COLOMBO (Reuters) – The corpses of 15 people, including six children, were discovered at the site of a violent nocturnal shootout on Sri Lanka's east coast, a Saturday morning military spokesman said more than 250 people were killed by suicide bombers on the island.
Soldiers guard during a curfew after a nighttime shootout between troops and alleged Islamist fighters on the east coast of Sri Lanka in Kalmunai on April 27, 2019. REUTERS / Dinuka Liyanawatte
The shootout between troops and Friday night broke out of alleged Islamist fighters in Sainthamaruthu in the district of Ampara, south of the city of Batticaloa, on one of the Easter Sundays in three churches and four luxury hotels.
A police spokesman said three alleged suicide bombers were among the 15 dead after the shooting.
The Islamic State took responsibility for last Sunday's attacks, all but one in Colombo. The government said they were run by nine well-trained Sri Lankans, eight of whom were identified.
The authorities have warned that further attacks against religious centers could take place after the bombings, which destroyed the relative calm enjoyed by the Sri Lankan Buddhist majority since a civil war ended against a predominantly Hindu Tamil separatist a decade ago.
The US State Department warned that terrorist groups continue to plan attacks and called on citizens to reconsider the trip to Sri Lanka.
He ordered the deduction of all family members of US school-aged children and also empowered non-emergency workers to leave the country, a statement said.
Britain has also warned its nationals to travel to Sri Lanka, unless absolutely necessary.
CHART: Bombings in Sri Lanka – tmsnrt.rs/2Xy02BA
ISLAMIC STATE FLAGS AND UNIFORMS
The Battle of the East Coast broke out as troops headed for a suspected militant security house, from three military explosions and a military spear were beaten Sumith Atapattu.
"Troops retaliated and stormed the safe house in which a large explosives container had been stored," he said in a statement.
He said the militants were alleged members of the domestic Islamist group National Towheed Jamaat (NTJ), which was held responsible for last Sunday's attacks.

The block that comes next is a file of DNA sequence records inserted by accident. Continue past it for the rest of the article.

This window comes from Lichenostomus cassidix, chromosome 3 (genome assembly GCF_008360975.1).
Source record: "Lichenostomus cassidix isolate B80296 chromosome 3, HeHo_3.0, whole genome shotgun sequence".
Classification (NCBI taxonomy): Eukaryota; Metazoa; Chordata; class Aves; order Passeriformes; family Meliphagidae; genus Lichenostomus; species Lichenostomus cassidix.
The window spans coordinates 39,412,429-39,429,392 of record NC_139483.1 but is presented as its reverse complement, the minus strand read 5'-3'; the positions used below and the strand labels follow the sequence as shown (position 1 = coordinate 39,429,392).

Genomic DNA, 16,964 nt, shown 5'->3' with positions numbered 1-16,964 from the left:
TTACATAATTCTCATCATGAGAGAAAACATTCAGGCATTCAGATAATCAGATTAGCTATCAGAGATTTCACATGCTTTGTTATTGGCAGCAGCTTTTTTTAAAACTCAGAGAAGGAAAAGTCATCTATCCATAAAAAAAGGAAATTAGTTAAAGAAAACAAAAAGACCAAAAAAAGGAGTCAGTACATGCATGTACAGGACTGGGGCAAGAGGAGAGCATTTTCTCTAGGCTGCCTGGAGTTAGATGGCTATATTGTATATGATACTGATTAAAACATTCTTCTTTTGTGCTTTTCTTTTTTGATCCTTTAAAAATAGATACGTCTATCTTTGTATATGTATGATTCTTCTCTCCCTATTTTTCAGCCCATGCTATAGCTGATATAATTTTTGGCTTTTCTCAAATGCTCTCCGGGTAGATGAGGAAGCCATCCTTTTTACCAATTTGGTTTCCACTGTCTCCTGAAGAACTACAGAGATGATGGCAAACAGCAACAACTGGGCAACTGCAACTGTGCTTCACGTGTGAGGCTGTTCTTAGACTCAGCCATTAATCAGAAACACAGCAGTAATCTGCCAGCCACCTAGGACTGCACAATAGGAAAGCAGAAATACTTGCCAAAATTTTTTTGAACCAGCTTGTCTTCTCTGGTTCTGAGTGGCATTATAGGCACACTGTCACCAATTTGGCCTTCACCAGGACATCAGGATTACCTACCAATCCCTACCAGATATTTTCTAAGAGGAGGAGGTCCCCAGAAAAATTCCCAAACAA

Searching for a separate house in the same area, along with banners and uniforms from the Islamic state, found bomb making materials, dozens of gelignite sticks, and thousands of ball bearings, the military said.
The police said Friday they had tried to locate 140 people whom they believe have ties to the Islamic State. Sri Lankan President said Friday that some Sri Lankan youths have been involved in the Islamic State since 2013 and that there is a link between drug trafficking and the Islamic State.
"There is a strong connection between religious extremism and illegal drug trafficking. Our efforts to eradicate the drug threat from the country have spurred the IS attack, "said President Maithripala Sirisena.
Nearly 10,000 soldiers were stationed throughout the island nation in the Indian Ocean to conduct searches and protect religious centers, the military said.
The authorities have so far focused their investigation into international relations on two domestic groups that they believe have carried out the attacks, NTJ and Jammiyathul Millathu Ibrahim.
They have arrested at least 76 people, including foreigners from Syria and Egypt, in their investigations. Twenty-four were arrested in the last 24 hours, they said.
In a separate raid on a mosque in Colombo, a suspect was arrested and a train of 40 swords and Kris knives seized under the bed of the top cleric, police said.
CHART: A decade of peace is shattered – tmsnrt.rs/2W4wZoU
The Islamic State has found no evidence that it confessed to last Sunday's explosions. If so, this would be one of the group's worst attacks outside of Iraq and Syria.
The extremist group released a video Tuesday, in which eight men, all but one face-down, were under a black flag of the Islamic State, declaring their loyalty to their leader, Abu Bakr Al-Baghdadi.
Muslims were invited to pray at home on Friday after state intelligence agencies warned of possible car bombings with fear of retaliation. Many have fled their homes in the midst of bombing, lockouts and security measures.
Archbishop of Colombo, Cardinal Malcolm Ranjith, told reporters that he had seen an internal security document that warned against further attacks on churches and said that there would be no Catholic masses this Sunday anywhere on the island.
Officials acknowledged a major failure because they had not widely spread the warnings from India about possible attacks.
President Sirisena said Friday that top defense and police chiefs had not shared any information about the impending attacks with him.
He accused Prime Minister Ranil Wickremesinghe's government of weakening the news system by focusing on prosecuting military for alleged war crimes during a decades-long civil war with Tamil separatists, which ended in 2009 political differences, only weeks later to reinstate under pressure from the Supreme Court. However, there remains a break between the factions that are aligned with the prime minister and the president, sources say.
The 22 million people in Sri Lanka are Christians, Muslims and Hindus. So far, Christians have largely succeeded in avoiding the island's worst conflicts and tensions.
Most victims of the suicide bombings on Easter Sunday were Sri Lankans, although the authorities said at least 40 foreigners were also killed.
These included British, American, Australian, Turkish, Indian, Chinese, Danish, Dutch and Portuguese nationals.
Letter from John Chalmers; Cut by Michael Perry